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March 1, 2004 - There wasn't a lot of sleep to be had last Thursday morning before I headed to Bertha C. Boschulte Middle School to take part in the school's reading program. Those who work at home might know what I mean. Sometimes things just have to get done, and that can mean getting up in the middle of the night to finish them, if necessary.
But that morning, there was one thought on my mind: This Thursday is going to be a busy one. There's an interview to do with a celebrity at Frenchman's Reef, an afternoon commitment to a local radio station, and there might be a story or two to write after that. But the most important thing to do Thursday morning is to get over to BCB and read to the kids.
It's just something I wanted to do.
I ran into the school's librarian at the St. Croix Agriculture and Food Fair a little while ago. She's a young woman with a bright smile and a lot of bright ideas. "There's a letter coming in the mail," she said.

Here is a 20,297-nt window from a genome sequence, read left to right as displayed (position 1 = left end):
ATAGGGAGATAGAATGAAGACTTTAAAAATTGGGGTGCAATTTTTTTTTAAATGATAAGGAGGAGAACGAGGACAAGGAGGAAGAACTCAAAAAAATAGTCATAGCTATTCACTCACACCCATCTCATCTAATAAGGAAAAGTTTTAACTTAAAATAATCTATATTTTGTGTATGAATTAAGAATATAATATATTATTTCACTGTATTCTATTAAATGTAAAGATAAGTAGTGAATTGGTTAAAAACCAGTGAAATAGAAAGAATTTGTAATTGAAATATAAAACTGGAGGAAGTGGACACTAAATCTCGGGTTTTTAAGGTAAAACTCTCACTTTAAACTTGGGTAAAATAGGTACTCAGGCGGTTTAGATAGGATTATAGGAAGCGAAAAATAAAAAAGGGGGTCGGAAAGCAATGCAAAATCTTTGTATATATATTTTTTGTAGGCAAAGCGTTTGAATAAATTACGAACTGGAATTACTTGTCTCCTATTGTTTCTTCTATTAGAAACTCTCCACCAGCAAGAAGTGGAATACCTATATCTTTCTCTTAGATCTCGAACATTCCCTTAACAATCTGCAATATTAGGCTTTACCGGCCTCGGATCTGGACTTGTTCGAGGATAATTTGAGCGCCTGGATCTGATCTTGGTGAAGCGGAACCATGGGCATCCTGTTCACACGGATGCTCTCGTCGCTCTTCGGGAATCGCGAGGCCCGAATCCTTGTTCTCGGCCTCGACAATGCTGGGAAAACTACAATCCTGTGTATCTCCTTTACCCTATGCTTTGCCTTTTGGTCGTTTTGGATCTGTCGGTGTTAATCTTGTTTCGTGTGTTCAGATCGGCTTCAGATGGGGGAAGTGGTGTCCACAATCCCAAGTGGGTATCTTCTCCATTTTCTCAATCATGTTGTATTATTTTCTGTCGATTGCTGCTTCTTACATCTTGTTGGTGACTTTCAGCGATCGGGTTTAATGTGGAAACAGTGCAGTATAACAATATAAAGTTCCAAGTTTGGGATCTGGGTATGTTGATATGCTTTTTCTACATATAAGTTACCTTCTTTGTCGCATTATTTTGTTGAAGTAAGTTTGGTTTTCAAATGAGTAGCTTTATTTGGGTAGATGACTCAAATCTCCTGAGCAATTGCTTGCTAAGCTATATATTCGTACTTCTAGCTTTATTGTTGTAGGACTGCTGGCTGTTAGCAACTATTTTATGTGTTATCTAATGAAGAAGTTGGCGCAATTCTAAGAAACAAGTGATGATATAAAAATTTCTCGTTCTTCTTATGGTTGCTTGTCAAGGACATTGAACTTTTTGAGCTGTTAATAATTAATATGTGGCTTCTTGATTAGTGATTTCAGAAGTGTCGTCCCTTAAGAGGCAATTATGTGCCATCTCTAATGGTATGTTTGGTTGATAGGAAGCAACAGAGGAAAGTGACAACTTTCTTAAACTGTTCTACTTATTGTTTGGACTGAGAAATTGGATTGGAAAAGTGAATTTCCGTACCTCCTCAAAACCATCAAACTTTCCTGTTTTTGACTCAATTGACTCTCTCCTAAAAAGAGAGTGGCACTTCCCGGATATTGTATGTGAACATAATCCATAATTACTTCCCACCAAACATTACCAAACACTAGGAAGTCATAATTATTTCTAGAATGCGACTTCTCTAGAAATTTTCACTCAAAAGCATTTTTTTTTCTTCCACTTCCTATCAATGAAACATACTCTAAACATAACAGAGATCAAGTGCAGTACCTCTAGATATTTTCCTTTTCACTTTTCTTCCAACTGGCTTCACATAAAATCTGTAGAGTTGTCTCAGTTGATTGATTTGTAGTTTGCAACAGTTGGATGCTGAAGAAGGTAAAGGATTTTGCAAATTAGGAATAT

"Yeah? What's it say?" I replied.
"It's an invitation to come read to the kids. The letter will tell you the rest," she said.
The letter, which arrived soon after, invited recipients to bring their favorite books to BCB and spend 90 minutes reading their selections to a class. Those so inclined also could donate their chosen books to the school library.
I took two. One was a classic book of poetry written in 1923. It's an epic about an exiled Middle Eastern prophet who sees the ship on the horizon that's supposed to bring him home. He then goes out to thank the people in his exiled land for sharing his life and to say goodbye.
The other book was about hair, humorously written by a black sister, like myself, who had been through the hair wars in her life and had more than a few funny stories to tell and a whole lot of good advice.
Kids like to have a choice, I figured. Neither book was very big, and they were both easy to read and had pictures and illustrations. These were good choices. I passed them around the room so they could open them up and flip through. My seventh-grade class for the morning decided they wanted to hear more about their hair. Their teacher stood in the back checking out my copy of "The Prophet" by Kahlil Gibran.